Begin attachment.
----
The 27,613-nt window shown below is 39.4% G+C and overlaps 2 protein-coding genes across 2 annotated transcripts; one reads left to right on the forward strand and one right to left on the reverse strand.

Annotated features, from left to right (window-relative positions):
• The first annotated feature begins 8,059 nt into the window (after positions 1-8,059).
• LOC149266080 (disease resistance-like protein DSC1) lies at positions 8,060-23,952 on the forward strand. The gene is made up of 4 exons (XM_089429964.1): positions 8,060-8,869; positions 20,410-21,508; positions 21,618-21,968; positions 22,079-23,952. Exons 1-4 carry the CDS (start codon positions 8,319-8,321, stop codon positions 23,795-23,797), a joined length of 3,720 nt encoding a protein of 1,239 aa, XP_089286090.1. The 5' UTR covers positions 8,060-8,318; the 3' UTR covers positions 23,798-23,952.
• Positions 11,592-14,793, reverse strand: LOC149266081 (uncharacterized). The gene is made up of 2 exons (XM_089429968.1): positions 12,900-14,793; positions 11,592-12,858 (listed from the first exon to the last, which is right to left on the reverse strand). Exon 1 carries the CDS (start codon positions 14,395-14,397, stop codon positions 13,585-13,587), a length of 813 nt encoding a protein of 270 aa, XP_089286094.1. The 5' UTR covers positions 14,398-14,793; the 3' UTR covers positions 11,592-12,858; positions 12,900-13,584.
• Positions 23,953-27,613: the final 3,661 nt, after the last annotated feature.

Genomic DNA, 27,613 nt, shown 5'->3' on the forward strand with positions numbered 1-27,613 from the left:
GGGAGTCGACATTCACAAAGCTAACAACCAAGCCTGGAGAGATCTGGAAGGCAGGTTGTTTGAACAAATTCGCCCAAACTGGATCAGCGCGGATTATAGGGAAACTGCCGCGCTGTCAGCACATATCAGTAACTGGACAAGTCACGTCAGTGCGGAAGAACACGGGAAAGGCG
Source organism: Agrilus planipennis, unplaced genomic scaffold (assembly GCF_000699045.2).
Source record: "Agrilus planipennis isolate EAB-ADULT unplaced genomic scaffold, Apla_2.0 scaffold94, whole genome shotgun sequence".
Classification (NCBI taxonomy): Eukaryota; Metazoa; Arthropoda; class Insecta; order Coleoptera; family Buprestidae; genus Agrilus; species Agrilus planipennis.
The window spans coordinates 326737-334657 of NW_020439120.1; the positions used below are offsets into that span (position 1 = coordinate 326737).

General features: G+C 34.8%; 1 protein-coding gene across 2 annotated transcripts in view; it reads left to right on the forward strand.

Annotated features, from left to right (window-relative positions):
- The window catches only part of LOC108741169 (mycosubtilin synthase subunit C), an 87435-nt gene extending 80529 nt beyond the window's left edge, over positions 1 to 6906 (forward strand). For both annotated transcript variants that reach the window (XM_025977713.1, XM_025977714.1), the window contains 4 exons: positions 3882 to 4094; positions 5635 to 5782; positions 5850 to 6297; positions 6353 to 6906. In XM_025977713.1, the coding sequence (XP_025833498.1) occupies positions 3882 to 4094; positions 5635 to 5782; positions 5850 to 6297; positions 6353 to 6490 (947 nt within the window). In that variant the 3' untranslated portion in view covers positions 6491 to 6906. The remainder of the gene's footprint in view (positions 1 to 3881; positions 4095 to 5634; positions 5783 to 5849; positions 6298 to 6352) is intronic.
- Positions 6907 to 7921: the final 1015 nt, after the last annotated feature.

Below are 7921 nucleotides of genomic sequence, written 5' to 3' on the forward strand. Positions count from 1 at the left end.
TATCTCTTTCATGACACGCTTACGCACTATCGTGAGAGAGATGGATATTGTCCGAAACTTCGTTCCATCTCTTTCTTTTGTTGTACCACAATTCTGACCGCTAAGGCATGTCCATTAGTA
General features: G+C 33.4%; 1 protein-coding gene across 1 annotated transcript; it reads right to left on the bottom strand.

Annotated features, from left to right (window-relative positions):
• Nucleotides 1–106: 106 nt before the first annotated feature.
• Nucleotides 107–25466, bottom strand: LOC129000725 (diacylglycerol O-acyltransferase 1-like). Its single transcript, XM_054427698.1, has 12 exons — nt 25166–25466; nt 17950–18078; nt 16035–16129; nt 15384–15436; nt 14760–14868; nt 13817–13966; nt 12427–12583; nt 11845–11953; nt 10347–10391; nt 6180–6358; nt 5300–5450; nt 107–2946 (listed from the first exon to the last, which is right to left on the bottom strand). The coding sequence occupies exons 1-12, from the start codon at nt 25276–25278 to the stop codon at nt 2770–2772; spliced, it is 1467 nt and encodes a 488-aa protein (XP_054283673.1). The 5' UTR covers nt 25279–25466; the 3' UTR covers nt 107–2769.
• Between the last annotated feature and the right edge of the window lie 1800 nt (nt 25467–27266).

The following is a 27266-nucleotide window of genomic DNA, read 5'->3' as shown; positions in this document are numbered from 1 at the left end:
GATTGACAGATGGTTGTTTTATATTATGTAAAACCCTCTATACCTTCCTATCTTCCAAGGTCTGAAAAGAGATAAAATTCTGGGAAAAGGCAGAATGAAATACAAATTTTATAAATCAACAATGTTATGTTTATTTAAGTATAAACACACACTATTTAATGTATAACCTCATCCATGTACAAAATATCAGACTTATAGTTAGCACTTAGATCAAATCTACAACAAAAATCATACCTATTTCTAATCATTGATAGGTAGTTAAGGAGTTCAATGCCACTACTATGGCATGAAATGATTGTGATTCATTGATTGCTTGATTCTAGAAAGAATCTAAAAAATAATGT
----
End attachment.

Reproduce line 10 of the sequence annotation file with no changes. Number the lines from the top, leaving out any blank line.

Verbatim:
Source record: "Agrilus planipennis isolate EAB-ADULT unplaced genomic scaffold, Apla_2.0 scaffold94, whole genome shotgun sequence".